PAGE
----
Local News

Morehead Scholars Program to Expand With $100M Gift

Posted February 15, 2007

— The John Motley Morehead Foundation announced Thursday that it will receive a $100 million donation, one of the largest gifts ever to an undergraduate scholarship program.

The donation was made by the Gordon and Mary Cain Foundation of Texas to help support and expand the Morehead Scholars program at the University of North Carolina at Chapel Hill. The foundation and scholarship will be renamed Morehead-Cain.

"It almost doubles the size of the Morehead Foundation, and it will allow us to increase the number of Morehead scholars each year and expand the learning and opportunities to those students," said Lucy Chatham, chairwoman of the Morehead Foundation and a member of the UNC Board of Trustees.

Gordon Cain was inducted into the Texas Business Hall of Fame in 1990. The Chemical Heritage Foundation published Cain's autobiographical business memoir, "Everybody Wins: A Life in Free Enterprise," in 1997.

“As we examined a number of options to best advance the legacy of my husband, Gordon Cain, we learned that the Morehead is the gold standard in undergraduate educational opportunities,” Mary Cain said in a statement. “It is clear that the Morehead Foundation and the Cain Foundation share many values and philosophies.”

Each year, 50 high school students from across the nation and the world are named Morehead scholars. The students receive full scholarships worth $80,000 to $140,000 that cover tuition, room and board and books. Since its inception in 1951, the program has helped 2,600 people get their college degree.

The Morehead Award was the first non-athletic merit-based scholarship in the country. It was patterned after the Rhodes Scholarship awarded for graduate work at England's Oxford University and designed to attract student-leaders to the university.

The selection process looks at a student's academic achievement, leadership, moral force of character and physical vigor. Recipients are chosen by merit and achievement, not financial need. The award is among the largest and most competitive undergraduate scholarships in the United States.

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  • Tarheeljunior Feb 18, 2007

    Hondaman, Davidson is a different story. It has a far smaller student body and is less competative admission wise. There is still not enough scholarship money at UNC, although this donations is a huge step in the right direction. And you proved my point, they Morehead is supposed to be based on grades, but the vague wording eliminates worthy candidates before they ever see the judging panel.

  • superman Feb 16, 2007

    Sorry, they donated the money -- they get to call the shots. You give 100 million and then u can decide. The Morehead scholarship is a highly prized award. It is a great honor to receive one-- lots of other ones out there if the student doesnt quality for that one- that are based on grades. My niece received a full scholarship from Davidson-- worth about 200,000.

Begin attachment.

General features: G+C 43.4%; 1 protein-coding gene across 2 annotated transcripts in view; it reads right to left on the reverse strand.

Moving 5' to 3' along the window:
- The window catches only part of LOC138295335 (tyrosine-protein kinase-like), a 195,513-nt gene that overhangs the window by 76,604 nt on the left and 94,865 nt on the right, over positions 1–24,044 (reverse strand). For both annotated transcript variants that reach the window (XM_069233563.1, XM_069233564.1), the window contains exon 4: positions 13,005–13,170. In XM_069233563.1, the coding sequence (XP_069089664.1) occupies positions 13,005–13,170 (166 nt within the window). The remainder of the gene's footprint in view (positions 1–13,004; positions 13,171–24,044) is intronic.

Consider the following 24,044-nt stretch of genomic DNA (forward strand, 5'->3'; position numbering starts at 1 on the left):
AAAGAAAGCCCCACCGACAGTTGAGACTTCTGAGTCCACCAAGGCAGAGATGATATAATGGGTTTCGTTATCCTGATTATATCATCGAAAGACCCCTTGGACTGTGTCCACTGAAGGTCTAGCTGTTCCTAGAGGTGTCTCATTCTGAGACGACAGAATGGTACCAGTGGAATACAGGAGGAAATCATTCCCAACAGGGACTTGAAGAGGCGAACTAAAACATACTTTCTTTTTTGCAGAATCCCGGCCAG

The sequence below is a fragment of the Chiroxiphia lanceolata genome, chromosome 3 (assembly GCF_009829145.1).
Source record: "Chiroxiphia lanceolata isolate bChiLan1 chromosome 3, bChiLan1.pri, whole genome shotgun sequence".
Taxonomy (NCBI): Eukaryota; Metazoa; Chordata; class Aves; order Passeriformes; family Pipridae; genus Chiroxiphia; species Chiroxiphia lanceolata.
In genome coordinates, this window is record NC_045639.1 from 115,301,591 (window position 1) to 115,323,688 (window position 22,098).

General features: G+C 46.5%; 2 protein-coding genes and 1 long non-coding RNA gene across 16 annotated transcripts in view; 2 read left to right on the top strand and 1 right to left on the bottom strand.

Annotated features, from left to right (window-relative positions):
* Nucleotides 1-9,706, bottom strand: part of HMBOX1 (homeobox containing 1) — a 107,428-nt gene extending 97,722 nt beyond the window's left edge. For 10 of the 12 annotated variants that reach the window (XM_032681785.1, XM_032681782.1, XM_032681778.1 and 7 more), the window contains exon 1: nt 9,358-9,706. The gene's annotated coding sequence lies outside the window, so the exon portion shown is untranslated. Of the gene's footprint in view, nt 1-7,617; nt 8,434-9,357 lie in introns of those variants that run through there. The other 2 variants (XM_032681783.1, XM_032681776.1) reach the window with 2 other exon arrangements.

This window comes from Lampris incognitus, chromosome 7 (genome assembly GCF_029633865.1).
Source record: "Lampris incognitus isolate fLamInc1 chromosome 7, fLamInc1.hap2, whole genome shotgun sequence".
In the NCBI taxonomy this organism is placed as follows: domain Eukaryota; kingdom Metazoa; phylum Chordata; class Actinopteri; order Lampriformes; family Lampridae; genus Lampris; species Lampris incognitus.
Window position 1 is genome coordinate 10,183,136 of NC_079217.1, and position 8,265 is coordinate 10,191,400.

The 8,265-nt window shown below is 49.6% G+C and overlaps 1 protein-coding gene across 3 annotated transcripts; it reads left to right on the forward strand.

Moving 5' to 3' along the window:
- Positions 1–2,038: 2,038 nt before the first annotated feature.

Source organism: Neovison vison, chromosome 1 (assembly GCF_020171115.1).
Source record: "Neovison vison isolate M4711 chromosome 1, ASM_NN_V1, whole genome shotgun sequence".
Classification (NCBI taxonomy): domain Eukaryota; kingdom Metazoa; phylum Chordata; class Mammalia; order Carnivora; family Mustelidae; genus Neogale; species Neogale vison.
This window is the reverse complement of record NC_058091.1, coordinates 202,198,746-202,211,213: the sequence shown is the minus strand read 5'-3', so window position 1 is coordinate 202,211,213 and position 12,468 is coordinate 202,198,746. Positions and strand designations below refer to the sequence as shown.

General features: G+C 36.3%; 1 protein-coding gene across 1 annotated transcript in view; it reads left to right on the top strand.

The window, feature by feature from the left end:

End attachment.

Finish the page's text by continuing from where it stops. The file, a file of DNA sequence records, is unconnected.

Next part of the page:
• Tarheeljunior Feb 15, 2007

    I am proud to say I attend the University that the Cain's found deserving of such a generous donation. I do have a problem with the current Morehead method of judgement in that it says it is a non-atheletic based scholarship, but "physical vigor" is a contingent quality. If it is going to be a merit based scholarship, it needs to be a merit based scholarship. Many deserving students who needed this funding have been passed up because they were so focused on academics that there was no time for atheltic activities in which to prove their physical prowess.

  • latanya512 Feb 15, 2007

    wowwwww. Maybe they can give away more than 15 scholarships.

  • superman Feb 15, 2007

    tarheelras-- dang it-- I am a graduate of ECU. You would complain about the torns of a truck load of red roses delivered to your door. The 100 million was a wonderful contribution. How many seats does NC lose as a result of this.

  • tarheelras Feb 15, 2007

    Now that the Morehead Foundation has an additional $100 million, can we now remove the recent practice of treating all Morehead Scholars as in-state students for tuition purposes?

    Treating out-of-state Morehead Scholars as in-state students robs North Carolina taxpayers in two ways. It takes their tax money to subsize these students' education, and it also robs their children of the chance to attend the University because an in-state seat is being occupied by an out-of-state student.

  • fbell Feb 15, 2007

    This donation by the Cain Foundation shws the continued leadership started by the Morehead Award and to the quality of higher education at the University of North Carolina at Chapel Hill.
    Frank Bell
    Raleigh, NC.